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This book is a work of fiction. Names, characters, places and incidents are products of the authors’ imaginations or are used fictitiously. Any resemblance to actual events or locales or persons, living or dead, is entirely coincidental.

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“U.S.S. Lincoln to Vulpecula, the Arch-Merchant has dropped out of warp again. Let’s circle back on impulse and see what’s broken this time.”

Second Mate Wayne “Pappy” Omthon muttered a curse and shut down the Vulpecula’s warp drive. The freighter shuddered and the lights on the cramped bridge flickered as it shifted to impulse.

Pappy turned the command chair to face the sensor console and get a fix on Arch-Merchant, wincing at the chair’s squeak. He’d get it oiled as soon as he had time.

The image on the screen was fuzzy, so Pappy slapped it with the flat of his pistachio-green hand, a practiced maneuver that instantly, if temporarily, cleared up the image. He’d earned the nickname “Pappy” by being far younger than the captain and most of the crew serving under him, a point he was still defensive about. But he prided himself on knowing the ship’s quirks as well as any old-timer.

Arch-Merchant was venting plasma coolant. He sighed, ignoring the sensor display which had gone all fuzzy again. “That ship,” he announced, without a trace of irony, “is a piece of junk.” He slapped the sensor display again, then put in a call to Captain Rivers in her cabin to advise her of the situation.

Rivers was, as he’d expected, mildly drunk. The captain instructed him to use his own judgment, and not to call her again unless there was a core breach. Pappy grunted as the intercom screen went blank, then set a reverse course. It was business as usual.

Both the Vulpecula and the Arch-Merchant were privately owned freighters operating on the edge of former Cardassian space. The fall of the Cardassian Union and the aftermath of the Dominion War had thrown the region into chaos, creating lucrative new trade opportunities, and new dangers as pirates and raiders moved in.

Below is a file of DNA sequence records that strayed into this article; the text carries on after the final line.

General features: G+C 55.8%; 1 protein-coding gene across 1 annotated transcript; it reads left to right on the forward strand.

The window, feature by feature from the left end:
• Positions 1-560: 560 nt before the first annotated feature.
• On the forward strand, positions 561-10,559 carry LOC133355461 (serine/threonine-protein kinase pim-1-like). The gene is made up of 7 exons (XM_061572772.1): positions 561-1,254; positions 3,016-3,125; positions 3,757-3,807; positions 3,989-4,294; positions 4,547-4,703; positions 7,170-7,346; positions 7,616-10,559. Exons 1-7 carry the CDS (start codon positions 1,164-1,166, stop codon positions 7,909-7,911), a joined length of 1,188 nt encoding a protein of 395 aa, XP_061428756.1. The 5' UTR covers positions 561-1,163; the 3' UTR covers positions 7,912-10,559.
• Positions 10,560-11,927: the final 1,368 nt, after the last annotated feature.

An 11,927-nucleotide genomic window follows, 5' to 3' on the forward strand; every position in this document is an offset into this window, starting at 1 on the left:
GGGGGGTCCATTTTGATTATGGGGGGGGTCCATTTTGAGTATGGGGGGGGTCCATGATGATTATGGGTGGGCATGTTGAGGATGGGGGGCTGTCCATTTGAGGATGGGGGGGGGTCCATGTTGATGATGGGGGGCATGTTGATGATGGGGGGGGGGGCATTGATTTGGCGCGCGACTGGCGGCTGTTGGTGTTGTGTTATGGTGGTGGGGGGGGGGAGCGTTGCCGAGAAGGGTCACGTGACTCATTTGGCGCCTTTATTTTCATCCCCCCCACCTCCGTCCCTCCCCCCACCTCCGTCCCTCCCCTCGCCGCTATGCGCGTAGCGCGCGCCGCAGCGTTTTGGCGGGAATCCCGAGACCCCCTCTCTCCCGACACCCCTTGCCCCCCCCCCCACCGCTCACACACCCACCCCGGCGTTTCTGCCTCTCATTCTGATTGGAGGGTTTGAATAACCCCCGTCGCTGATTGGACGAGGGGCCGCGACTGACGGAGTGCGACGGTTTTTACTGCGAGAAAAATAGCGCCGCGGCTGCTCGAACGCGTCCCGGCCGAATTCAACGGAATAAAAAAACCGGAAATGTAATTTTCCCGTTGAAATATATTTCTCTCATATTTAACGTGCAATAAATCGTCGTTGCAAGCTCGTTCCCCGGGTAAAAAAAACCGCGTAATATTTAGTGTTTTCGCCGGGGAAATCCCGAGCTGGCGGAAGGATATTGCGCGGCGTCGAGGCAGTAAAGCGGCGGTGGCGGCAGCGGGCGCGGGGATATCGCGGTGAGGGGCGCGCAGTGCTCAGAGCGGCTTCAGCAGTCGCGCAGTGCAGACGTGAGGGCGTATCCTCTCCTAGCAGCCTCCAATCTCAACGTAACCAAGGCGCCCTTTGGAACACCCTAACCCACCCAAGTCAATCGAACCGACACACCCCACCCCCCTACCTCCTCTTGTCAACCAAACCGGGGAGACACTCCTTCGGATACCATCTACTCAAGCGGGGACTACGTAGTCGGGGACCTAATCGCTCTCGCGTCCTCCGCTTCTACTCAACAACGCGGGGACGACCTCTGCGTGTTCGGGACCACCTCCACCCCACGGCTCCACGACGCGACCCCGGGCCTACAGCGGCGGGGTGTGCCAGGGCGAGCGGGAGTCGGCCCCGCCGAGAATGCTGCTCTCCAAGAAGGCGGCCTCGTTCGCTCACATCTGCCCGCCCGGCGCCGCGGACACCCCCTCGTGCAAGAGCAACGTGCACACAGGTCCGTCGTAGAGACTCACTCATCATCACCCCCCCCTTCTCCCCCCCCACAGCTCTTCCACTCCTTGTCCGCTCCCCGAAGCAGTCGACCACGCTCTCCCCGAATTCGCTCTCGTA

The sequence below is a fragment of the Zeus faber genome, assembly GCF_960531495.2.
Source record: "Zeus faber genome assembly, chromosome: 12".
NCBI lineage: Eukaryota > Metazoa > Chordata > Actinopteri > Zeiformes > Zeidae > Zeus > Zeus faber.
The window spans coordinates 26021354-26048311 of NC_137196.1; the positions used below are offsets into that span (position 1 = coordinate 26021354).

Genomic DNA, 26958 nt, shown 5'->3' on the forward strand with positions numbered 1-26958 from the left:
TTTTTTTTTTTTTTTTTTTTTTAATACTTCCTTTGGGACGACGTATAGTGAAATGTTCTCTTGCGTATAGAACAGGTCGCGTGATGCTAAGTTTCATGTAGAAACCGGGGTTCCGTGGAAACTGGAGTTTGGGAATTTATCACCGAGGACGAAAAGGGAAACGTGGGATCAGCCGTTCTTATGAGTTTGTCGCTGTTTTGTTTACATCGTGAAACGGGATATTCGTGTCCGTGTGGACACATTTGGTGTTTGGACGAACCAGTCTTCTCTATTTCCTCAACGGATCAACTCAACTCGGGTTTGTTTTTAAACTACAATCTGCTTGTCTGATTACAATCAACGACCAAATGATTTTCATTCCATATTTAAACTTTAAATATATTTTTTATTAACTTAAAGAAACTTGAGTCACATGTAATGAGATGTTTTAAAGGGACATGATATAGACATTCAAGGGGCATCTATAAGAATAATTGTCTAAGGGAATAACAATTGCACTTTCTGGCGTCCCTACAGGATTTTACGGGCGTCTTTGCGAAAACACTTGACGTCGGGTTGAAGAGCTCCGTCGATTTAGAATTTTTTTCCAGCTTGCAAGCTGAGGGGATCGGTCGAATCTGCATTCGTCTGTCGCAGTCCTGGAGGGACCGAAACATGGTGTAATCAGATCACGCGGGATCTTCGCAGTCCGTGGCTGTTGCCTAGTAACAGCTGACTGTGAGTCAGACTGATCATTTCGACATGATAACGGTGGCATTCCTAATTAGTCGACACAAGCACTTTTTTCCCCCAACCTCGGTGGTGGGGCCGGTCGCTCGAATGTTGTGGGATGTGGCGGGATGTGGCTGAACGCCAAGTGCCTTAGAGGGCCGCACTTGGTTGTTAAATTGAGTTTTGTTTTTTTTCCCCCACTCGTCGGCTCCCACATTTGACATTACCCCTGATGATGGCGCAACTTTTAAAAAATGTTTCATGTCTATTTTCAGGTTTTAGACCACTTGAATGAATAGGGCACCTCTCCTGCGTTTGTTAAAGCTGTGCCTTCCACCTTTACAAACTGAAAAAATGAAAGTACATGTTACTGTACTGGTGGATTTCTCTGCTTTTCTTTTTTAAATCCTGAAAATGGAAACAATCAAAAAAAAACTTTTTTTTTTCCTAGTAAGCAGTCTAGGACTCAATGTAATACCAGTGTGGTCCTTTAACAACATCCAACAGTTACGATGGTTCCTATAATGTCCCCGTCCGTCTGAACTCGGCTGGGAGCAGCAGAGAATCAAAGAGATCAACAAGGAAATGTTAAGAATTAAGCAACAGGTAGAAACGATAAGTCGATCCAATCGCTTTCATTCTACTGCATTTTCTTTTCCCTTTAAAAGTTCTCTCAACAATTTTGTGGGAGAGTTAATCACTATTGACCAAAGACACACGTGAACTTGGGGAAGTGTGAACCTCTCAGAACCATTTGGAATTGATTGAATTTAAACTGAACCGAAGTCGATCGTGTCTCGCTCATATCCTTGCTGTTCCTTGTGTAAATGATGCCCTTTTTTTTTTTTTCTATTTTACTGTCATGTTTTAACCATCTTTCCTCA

Federation starships were spread thin and overworked, so freighters often formed small, impromptu convoys for mutual protection and safety. Pappy didn’t fear the danger much, but he was just as happy when they were transporting some cargo important enough to Federation interests to warrant a starship to escort their convoy.

On this run, the two ships carried power station components, Cardassian war salvage from abandoned bases now needed to rebuild Cardassia Prime. If Pappy found it ironic that the Federation was paying to ship Cardassian war materials to restore Cardassia, he never would have said so. It was exactly the sort of situation a tramp freighter captain lived for. It was Pappy’s ambition to buy the Vulpecula from Captain Rivers one of these days. His share of profits from this run would be one more step in that direction.

If they ever got to Cardassia.

“Vulpecula to Lincoln. How long are we going to be delayed this time?”

One of the secondary viewscreens cleared, and the angular features of a human Starfleet officer appeared. “This is Captain Newport. Shouldn’t you be addressing that question to the Arch-Merchant?”

Pappy grinned, he hoped not too much. “Since it’s my guess your engineers will be doing the repair work, I thought you’d know best.”

Newport chuckled. “My chief engineer is putting together a repair party right now. We should know more after they beam over. Tell me, why is it—” He hesitated. “How to put this politely?”

“I won’t make you ask the question, Captain. The Arch-Merchant is a corporate ship. She looks clean and sharp for the stockholders, but she’s lucky to make it out of orbit without shedding a nacelle. We’re a tramp, and independent. Our ship looks like the rattletrap she is, but we keep the important systems in top shape, appearances be damned. Most of the time, we’re all we’ve got out here.”

Newport nodded. “Well, thanks for being the less troublesome part of this mission.” He glanced to one side. “Looks like the Arch-Merchant managed to plug the plasma leak on their own. Uncommonly resourceful of

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